I may entertain the thought once more, perhaps after graduating from medical school, I guess. It really just doesn’t make sense to buy it right now. I should try for that chess book instead. Please, don’t let this stupidity persist.

Capsule of a time bygone

Sunday, September 20th, 2009

I have not been able to watch any anime after more than a month.

It’s not that I don’t want to; it’s just that there are more pressing matters to attend to. My life transited from a more sedentary existence to something far more active: despite sucking at different sports, I participate in them anyway (for our intramurals). It has served well as experience and as enjoyment: I haven’t been able to do much of that during my university days, primarily because my capacity for sports was miniscule compared to most of the people in the Ateneo. I have also been returning to playing DotA, and practicing for a competitive one at that: in a few days, I will be playing my first competitive game of DotA. To top all this off, there’s also medical school to deal with, something that is tiring and enervating but is ultimately rewarding. I’m still in first-year, and yet even I recognize my knowledge regarding the human body has dramatically increased.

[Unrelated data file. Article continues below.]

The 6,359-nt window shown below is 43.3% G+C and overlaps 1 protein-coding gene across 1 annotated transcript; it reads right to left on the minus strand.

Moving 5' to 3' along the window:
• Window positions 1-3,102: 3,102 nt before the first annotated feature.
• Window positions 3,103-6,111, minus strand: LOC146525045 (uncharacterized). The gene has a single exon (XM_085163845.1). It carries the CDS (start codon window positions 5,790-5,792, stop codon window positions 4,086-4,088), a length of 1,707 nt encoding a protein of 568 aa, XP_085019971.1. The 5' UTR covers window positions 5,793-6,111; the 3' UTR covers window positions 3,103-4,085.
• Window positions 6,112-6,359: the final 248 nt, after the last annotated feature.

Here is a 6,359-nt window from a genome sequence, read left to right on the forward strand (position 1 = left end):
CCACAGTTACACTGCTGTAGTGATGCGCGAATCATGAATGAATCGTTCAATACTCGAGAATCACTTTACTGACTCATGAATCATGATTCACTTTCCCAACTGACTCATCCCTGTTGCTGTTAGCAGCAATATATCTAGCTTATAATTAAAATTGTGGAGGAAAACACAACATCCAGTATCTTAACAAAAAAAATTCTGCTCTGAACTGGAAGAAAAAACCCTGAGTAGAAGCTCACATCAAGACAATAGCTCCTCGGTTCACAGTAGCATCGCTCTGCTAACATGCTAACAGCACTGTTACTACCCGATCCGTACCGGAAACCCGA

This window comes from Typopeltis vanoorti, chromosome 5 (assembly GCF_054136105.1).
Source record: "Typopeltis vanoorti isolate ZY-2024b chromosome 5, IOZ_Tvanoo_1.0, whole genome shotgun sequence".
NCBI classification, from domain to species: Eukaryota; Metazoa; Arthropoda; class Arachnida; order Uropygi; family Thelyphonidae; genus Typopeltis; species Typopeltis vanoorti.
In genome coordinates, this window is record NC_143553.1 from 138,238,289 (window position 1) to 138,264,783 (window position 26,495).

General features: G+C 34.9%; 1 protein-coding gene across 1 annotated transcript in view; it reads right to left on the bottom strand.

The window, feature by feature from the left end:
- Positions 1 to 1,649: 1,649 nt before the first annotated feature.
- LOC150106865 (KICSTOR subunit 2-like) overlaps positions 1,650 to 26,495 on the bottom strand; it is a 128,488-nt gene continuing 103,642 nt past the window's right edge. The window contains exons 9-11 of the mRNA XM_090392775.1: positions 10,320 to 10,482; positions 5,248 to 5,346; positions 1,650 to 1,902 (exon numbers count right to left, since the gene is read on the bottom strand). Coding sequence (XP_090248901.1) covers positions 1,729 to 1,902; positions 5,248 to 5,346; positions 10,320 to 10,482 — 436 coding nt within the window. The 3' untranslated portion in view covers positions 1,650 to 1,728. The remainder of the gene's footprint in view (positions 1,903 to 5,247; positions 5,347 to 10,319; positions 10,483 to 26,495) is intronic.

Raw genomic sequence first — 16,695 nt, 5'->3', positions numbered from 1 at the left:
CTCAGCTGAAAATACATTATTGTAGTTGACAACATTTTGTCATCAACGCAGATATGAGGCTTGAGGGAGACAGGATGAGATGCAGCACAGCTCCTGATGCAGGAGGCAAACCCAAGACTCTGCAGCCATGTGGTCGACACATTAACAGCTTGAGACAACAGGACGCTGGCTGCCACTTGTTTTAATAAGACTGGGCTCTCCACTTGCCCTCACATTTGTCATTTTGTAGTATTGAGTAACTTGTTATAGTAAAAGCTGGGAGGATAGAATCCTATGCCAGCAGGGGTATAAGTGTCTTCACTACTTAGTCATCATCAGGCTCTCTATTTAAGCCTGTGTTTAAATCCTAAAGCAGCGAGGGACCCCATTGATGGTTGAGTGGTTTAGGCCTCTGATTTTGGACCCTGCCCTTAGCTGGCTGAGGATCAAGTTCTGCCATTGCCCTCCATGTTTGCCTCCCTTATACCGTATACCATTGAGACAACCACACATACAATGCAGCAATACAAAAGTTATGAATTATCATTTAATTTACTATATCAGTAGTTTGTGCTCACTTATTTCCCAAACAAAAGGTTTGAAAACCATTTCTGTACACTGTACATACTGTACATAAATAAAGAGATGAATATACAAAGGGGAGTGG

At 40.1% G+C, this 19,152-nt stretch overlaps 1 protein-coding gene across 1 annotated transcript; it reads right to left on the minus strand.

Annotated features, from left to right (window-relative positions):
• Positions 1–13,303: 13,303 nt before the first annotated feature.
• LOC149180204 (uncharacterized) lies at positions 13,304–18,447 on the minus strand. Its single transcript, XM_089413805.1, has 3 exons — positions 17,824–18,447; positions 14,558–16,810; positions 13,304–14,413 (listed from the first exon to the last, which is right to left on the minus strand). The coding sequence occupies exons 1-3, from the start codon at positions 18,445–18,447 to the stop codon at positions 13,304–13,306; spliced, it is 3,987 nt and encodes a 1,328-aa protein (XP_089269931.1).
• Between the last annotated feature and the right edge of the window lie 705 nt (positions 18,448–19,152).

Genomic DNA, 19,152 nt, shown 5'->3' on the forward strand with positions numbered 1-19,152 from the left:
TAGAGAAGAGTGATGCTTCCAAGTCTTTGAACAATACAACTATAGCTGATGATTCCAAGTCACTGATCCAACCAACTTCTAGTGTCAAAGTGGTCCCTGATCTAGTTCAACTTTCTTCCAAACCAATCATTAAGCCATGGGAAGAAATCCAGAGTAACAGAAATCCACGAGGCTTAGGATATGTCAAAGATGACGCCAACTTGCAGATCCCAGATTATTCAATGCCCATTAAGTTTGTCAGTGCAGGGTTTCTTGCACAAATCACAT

mmm ... purple

mmm ... purple



Sunday, July 19th, 2009

I knew that the transition to medical school was going to be anything but smooth, and I was correct. I had a lot of misgivings before the start of classes and a lot of imagined problems with my soon-to-be classmates. Somehow, however, I was able to persist and flourish: perhaps this is the reason that they call man to be the superior being, as his capacity to adapt is nearly limitless. (more…)

‘I can’t go on, I’ll go on.’

Tuesday, June 9th, 2009

While other post-graduates were busily preparing for what to bring the next day, I was on the computer looking at a red-and-black screen, dodging a missile at one point and ducking an alien at another. While they were excited to open a new chapter in their life, I was totally focused on vanquishing the ecclesiastico-military palette.

Enjoy watching.